looking forward to those days when snow was predicted. The possibility of a snow day seemed, in those long ago winters, to hover enticingly just out of range. The idea of all the snow day options: sledding, snowman building, fort building and snowball fights appealed to the child I was. The sheer beauty of an all-white landscape with a few stalwart evergreens displaying their piney branches could overwhelm the hardest of hearts with Nature’s beauty. Now that I am older, I see snow differently. I still see the beauty in a pristine landscape and the tree limbs outlined in diamonds and pearls. However, beyond the beauty of the landscape lie the hidden dangers of too much ice and snow on the cables, too much ice and salt causing corrosion and potholes. Now I worry about the difficulty of navigating roadways and other travelers. Even if you are a safe driver, the weather is a significant factor. You may use caution in traveling the roads but another traveler may think his vehicle is better equipped to handle bad weather but all it takes is a second’s inattention or an unseen patch of ice, and you could find yourself doing a 180 as my father recently witnessed. Mother Nature seems to have taken a dislike to our sometimes cavalier attitude towards her and the balance inherent in anything and everything. According to Guinness World Records 2012 edition “the worst damage toll for a snowstorm was a total of $1.2 billion worth of damage caused by a storm that traversed the entire east coast of the U.S.A. on March 12-13, 1993. In all, 500 people perished in this monumental winter storm, which has been described by one meteorologist as a storm with the heart of a blizzard and the soul of a hurricane.” “Longest time in full body contact with snow Jin Songhao (China) was immersed in a pile of snow for 46 min. 7 sec. at the Center Square, A’ershan City, Inner Mongolian Autonomous Region on January 17, 2011.” Other snowy facts from Guinness state “the largest snowball fight involved 5,387 participants at the 17th Mount Taebaek Snow Festival, Gangwon-do South Korea on January 22, 2010″ and the largest snowball which was rolled by “Wesley Fowlks and a team of nine other participants (all U.S.A.). The snowball measured 23 feet, 2.5 inches in circumference. It was rolled at the University of Massachusetts’ Dartmouth Campus, Massachusetts, on February 1, 2011.”
I generally prefer Italian or Chinese cooking because of their larger emphasis on seafoods and vegetables. But give me a hunk of cheese and a slice of bread and I am a very happy camper. GermanLife magazine recently profiled Raclette. The article entitled “Swiss Raclette: the ultimate cheese melt” by Sharon Hudgins gave me some valuable insights into one of my favorite culinary delights. Raclette, Sharon Hudgins writes, is a melted cheese dish said to have “originated in Switzerland’s French-speaking Valais canton sometime in the 1500s. The term raclette comes from the French word racler to scrape … According to one Swiss story, a medieval vintner toiling in his vineyards took a lunch break to eat some hard mountain cheese, coarse country bread, and his own wine that he’d brought from home. Since it was a cold day, he built a small fire to warm up. However, he moved too close to the fire, and his cheese began to melt. Quickly trying to salvage the meal the vintner scraped off the melting cheese and spread it on his bread. Voila! Raclette was born. Another story has Swiss cowherds toting a big wheel of cheese with them as they tended their animals in the high summer pastures. At night they built a fire in the mountainside to cook their dinner and accidentally left the wheel of cheese sitting on a big stone too close to the flames. They quickly scraped the melted cheese off the stone and well you know how the rest of the story unfolds.” Raclette is a meal to be savored. It, by no means, can be considered a fast food. Our Raclette oven has six trays with a grill pan above. A wooden paddle is provided for coaxing any cheese remnants to flow over your potato or bread slice. To aid digestion, it is recommended that the diner drink shots of Kirsch or some other fruit flavored clear liquor. The dish can also include sautéed mushrooms, onions, bacon, etc. For a greater list of cheese options, please consult some or all of the following: Cheese: a connoisseur’s guide to the world’s best by Max McCalman; The Cheese plate by Max McCalman; Cheeses of the world by Bertrand Nantet and others; Di Bruno Bros. House of Cheese: a guide to wedges, recipes and pairings by Tenaya Darlington; The Fondue bible: the 200 best recipes by Ilana Simon; A Passion for cheese: more than 130 innovative ways to cook with cheese by Paul Gayler; The Telling Room: a tale of love, betrayal, revenge, and the world’s greatest piece of cheese by Michael Paterniti; The uncheese cookbook: creating amazing dairy-free cheese substitutes and classic “uncheese” dishes by Joanne Stepaniak. So let that cheese come to room temperature and buy a fresh-baked bread and enjoy one of my favorite treats. Don’t forget the capers or cornichons to add a little kick.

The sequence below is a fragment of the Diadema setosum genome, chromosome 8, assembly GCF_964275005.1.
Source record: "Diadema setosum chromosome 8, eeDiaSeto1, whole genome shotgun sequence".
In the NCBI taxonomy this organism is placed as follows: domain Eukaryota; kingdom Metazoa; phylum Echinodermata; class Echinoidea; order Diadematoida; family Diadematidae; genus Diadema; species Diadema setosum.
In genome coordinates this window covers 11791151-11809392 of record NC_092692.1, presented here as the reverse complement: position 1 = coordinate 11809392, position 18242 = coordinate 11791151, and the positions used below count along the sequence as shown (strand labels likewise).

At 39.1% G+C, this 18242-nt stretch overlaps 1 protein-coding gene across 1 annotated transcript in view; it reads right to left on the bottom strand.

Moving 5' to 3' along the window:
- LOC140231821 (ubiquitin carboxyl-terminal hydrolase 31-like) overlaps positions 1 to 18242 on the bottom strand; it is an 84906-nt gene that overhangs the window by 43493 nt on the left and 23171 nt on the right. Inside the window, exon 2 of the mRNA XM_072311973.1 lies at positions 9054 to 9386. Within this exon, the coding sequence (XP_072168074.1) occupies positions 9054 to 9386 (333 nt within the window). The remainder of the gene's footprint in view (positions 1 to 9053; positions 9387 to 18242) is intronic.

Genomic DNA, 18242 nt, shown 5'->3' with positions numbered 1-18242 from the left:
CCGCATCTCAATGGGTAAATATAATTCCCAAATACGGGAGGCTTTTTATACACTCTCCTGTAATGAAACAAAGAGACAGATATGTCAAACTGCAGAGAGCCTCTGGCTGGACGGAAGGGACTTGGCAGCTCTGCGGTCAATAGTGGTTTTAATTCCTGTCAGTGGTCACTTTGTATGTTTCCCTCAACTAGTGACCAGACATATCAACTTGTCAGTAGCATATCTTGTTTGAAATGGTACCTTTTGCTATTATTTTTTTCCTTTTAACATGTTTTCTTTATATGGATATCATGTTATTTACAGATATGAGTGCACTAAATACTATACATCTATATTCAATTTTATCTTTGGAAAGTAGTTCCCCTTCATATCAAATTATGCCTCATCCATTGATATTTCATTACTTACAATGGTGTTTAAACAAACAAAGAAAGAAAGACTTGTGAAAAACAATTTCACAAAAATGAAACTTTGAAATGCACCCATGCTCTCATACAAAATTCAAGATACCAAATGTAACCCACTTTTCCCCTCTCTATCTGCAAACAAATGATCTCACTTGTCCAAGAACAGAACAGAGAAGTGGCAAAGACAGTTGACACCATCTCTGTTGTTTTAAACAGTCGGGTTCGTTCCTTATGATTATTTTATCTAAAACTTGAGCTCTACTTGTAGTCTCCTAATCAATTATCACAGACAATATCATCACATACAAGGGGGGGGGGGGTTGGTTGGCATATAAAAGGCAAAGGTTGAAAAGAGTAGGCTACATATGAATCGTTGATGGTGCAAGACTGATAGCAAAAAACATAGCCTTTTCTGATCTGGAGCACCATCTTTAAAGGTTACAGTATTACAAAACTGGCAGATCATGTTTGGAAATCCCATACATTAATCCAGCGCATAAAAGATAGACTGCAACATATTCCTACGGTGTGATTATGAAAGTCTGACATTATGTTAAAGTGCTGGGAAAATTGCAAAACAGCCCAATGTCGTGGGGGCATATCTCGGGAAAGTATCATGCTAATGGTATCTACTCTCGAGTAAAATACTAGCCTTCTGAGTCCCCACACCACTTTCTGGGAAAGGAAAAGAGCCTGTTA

Penn Hongthong was the instructor of the past Thursday night’s cooking class. The class was entitled Chinese New Year Cooking and was both entertaining and delicious. Penn is a skilled public speaker and kept the class’s interest easily. She made three Chinese dishes in under an hour. She shared with us many little informative tidbits. For instance, she washes all her vegetables first, even if, she is going to peel them. A plastic Ziploc bag stands at the ready to receive any little odds and ends not used in recipe preparation. These remnants are then utilized to make vegetable broth. Penn was born and grew up in Laos, a small country that is bordered on the north by the Chinese province of Yunnan, on the northeast by Vietnam, on the northwest by Burma, on the west by Thailand, and to the south by Cambodia, Penn also emphasized that the village where she spent her formative years was fed on one chicken for the whole village. That’s probably stretching it a little but it brought to mind a childhood favorite of mine, Stone Soup told and pictured by Marcia Brown or Stone Soup retold by Heather Forest. One of the class participants came because she is anticipating an exchange student and wanted to make that student feel welcome by knowing how to prepare a few familiar meals. Penn stated that the dishes can be modified to your individual tastes. If you prefer an Italian eggplant over Chinese eggplant, go ahead and use that. If you are on a low-sodium diet, use or increase the amount of another spice. The dish should be pleasing to the eye as well as to the palate.